The types of technical assistance requests from park and conservation professionals and officials in other countries change continuously. Current requests to the Park Service include assistance for: ecosystem management; economically and environmentally sustainable parks and facilities; "ecotourism"; cultural heritage; "planning beyond park boundaries"---community relations and planning development adjacent to parks; partnership development with non-government organizations and private volunteer organizations; technologically sophisticated scientific and management techniques including Geographic Information Systems, Global Positioning Systems, and computer-aided design of interpretive materials; international tourism; and concessions’ management.

Guiding Principles for NPS International Technical Assistance

Summary of the National Park Service's legal authority to conduct programs for technical exchange and cooperation with other countries.


An NPS resource manager attended a marine protected areas workshop in Vietnam and Cambodia.




An NPS staff person from the Natural Resource Stewardship and Science Directorate, participated in an international training and capacity building program for marine protected area (MPA) managers in Vietnam and Cambodia.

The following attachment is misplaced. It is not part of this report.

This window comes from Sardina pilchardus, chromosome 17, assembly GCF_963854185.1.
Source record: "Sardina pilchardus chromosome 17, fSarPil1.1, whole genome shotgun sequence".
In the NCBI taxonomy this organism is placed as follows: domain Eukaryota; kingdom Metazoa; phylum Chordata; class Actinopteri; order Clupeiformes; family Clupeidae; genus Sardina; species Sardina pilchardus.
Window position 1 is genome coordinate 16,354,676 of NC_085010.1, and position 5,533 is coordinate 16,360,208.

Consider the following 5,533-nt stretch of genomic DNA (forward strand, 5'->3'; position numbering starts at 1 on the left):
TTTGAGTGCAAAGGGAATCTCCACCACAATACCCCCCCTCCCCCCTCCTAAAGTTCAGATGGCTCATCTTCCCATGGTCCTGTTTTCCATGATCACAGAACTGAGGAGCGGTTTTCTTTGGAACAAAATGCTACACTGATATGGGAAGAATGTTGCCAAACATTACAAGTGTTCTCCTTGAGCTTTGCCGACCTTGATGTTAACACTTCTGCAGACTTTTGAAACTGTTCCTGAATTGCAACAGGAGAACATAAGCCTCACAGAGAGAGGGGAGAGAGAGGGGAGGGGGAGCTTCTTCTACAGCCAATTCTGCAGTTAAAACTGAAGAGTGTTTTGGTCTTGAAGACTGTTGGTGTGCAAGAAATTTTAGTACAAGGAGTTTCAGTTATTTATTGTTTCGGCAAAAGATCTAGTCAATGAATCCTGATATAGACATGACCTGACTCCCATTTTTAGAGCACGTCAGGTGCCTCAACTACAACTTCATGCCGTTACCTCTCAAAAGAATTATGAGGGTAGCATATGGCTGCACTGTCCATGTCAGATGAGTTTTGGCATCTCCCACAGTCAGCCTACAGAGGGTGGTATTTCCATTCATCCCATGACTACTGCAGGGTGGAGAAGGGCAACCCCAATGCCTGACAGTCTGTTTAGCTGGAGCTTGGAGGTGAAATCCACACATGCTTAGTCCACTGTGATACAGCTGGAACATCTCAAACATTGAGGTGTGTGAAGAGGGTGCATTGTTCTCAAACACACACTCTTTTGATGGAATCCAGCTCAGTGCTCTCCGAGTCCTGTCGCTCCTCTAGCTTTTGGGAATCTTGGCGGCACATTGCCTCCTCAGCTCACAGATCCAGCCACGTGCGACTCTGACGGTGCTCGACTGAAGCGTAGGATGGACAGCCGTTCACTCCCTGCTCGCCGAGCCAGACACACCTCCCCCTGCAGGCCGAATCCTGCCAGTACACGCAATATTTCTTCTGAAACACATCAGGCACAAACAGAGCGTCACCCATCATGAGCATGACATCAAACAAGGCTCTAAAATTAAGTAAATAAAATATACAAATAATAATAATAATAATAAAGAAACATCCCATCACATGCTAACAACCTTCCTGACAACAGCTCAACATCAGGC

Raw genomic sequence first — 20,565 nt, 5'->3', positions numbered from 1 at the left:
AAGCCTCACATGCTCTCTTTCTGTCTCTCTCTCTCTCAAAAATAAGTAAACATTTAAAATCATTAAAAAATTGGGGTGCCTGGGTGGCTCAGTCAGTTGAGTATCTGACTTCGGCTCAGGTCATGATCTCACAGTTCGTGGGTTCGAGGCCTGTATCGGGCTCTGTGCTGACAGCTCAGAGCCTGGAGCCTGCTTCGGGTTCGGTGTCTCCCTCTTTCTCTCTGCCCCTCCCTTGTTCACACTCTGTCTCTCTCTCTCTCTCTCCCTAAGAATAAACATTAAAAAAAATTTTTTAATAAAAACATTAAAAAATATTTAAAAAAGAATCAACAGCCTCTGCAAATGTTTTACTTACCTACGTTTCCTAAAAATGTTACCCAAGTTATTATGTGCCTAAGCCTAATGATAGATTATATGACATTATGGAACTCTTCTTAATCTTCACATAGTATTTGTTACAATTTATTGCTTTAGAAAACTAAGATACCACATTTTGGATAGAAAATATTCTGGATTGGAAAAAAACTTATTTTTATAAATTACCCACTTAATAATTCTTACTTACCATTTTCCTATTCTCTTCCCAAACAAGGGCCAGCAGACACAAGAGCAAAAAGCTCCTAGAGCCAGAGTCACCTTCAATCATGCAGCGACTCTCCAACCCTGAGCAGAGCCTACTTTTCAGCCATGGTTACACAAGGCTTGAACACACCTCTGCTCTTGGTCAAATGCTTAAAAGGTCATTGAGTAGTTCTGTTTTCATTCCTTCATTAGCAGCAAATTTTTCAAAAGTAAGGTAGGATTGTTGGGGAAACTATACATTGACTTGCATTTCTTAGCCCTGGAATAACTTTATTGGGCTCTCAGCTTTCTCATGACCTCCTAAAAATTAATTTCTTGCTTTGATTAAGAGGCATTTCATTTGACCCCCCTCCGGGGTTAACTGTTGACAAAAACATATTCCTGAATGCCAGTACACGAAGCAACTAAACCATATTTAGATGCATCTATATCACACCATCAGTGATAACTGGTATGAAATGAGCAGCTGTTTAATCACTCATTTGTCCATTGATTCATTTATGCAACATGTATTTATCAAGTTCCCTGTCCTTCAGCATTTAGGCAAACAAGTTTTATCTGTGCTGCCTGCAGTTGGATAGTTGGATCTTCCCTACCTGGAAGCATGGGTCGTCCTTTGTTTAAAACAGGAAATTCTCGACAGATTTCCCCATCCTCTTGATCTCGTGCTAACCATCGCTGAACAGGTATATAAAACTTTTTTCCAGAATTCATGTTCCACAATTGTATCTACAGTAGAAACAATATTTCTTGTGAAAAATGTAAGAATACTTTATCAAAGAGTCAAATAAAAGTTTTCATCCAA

Picture of an NPS staff person in Russia.










Robert Page, from the NPS Olmsted Center for Landscape Preservation, traveled to Russia to present a seminar on the U.S. National Park Service and its role in preserving significant cultural landscapes. He is shown here, in Russia's Pavlovsk Park, with (L-R) Dr. Diane Menzies, President, International Federation of Landscape Architects; Flit Marina Alexandrovna, Chief Gardener, Pavlovsk; and Dr. Elena Golosova, Head of Landscape Department, Russian Academy of Science.




A Park Ranger traveled to France to conduct research.









Park Ranger C. Clark, from Timucuan Ecological and Historic Preserve, Kingsley Plantation, traveled to France to conduct research related to the slave trade. Here, she stands with a French reporter from Oust France, who interviewed her about the projects she was working on.